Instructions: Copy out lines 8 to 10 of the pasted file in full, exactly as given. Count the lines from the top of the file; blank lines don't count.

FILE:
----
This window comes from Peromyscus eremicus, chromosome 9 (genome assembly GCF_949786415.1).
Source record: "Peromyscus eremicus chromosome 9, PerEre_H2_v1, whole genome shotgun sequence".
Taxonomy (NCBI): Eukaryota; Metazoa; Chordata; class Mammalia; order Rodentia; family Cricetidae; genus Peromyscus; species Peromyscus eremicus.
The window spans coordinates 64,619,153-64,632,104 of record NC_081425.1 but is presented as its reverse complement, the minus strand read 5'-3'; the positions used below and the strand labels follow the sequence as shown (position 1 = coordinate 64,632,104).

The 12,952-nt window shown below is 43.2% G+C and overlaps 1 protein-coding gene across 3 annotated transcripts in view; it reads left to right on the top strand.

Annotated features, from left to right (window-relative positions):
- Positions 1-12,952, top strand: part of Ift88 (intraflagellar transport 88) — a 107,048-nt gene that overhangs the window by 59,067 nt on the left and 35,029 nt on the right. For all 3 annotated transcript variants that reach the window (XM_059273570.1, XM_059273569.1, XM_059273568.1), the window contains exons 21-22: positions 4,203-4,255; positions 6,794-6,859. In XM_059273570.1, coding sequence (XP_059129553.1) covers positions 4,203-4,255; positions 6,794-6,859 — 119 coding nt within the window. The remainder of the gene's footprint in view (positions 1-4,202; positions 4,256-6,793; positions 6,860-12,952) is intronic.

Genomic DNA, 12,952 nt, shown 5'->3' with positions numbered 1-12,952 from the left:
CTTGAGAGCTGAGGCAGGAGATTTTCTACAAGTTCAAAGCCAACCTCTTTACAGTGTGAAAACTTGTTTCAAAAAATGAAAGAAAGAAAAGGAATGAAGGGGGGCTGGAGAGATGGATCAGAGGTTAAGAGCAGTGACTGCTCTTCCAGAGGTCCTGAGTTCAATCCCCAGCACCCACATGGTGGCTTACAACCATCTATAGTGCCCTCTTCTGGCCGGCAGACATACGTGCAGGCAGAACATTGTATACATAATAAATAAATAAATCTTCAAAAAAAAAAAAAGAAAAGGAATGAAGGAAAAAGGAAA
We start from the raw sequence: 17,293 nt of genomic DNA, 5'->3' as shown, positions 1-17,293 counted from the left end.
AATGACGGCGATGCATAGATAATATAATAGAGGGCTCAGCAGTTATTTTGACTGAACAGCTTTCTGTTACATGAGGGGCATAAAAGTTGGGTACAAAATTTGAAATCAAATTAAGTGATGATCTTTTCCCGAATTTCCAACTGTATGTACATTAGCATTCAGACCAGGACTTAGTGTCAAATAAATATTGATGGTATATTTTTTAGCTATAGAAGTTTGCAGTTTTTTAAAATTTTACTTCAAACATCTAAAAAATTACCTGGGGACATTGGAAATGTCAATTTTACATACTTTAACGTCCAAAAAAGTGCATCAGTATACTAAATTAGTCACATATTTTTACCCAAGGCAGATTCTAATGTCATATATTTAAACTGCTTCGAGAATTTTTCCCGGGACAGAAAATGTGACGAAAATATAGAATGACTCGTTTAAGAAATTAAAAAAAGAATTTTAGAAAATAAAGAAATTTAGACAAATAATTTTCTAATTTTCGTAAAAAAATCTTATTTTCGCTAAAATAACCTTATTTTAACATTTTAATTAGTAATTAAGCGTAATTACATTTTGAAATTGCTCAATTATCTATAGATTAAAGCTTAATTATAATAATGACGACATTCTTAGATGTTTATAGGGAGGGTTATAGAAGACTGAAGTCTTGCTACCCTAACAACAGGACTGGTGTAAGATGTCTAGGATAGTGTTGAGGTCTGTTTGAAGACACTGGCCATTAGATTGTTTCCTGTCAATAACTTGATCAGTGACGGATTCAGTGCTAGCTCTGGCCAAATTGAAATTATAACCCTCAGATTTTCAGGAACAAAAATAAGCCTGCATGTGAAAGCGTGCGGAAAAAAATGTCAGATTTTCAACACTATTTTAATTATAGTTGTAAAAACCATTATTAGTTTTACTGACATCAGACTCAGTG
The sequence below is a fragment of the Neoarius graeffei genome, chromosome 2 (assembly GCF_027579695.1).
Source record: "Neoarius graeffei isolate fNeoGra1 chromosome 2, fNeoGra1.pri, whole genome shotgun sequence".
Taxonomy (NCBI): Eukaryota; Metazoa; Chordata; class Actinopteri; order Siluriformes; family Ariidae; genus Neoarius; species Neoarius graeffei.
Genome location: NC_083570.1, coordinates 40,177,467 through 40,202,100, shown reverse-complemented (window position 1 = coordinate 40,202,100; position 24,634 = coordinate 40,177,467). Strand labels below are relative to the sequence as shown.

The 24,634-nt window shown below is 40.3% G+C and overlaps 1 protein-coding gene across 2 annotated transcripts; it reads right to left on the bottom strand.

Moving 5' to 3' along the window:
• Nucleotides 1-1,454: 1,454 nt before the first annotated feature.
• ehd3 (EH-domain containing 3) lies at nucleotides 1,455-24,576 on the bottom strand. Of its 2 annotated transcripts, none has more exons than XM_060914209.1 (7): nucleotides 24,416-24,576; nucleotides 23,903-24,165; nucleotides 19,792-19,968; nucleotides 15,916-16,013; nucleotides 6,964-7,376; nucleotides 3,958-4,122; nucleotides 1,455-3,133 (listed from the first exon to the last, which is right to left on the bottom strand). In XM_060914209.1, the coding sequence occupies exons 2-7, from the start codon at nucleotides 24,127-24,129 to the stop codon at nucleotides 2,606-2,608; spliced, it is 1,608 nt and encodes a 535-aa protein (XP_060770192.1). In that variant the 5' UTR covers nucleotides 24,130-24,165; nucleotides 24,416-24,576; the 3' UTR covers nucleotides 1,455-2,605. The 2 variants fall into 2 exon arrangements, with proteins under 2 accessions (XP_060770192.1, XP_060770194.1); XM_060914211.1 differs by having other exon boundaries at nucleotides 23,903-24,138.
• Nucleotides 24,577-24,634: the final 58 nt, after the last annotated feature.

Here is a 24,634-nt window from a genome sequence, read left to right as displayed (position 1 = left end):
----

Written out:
Genomic DNA, 12,952 nt, shown 5'->3' with positions numbered 1-12,952 from the left:
CTTGAGAGCTGAGGCAGGAGATTTTCTACAAGTTCAAAGCCAACCTCTTTACAGTGTGAAAACTTGTTTCAAAAAATGAAAGAAAGAAAAGGAATGAAGGGGGGCTGGAGAGATGGATCAGAGGTTAAGAGCAGTGACTGCTCTTCCAGAGGTCCTGAGTTCAATCCCCAGCACCCACATGGTGGCTTACAACCATCTATAGTGCCCTCTTCTGGCCGGCAGACATACGTGCAGGCAGAACATTGTATACATAATAAATAAATAAATCTTCAAAAAAAAAAAAAGAAAAGGAATGAAGGAAAAAGGAAA
We start from the raw sequence: 17,293 nt of genomic DNA, 5'->3' as shown, positions 1-17,293 counted from the left end.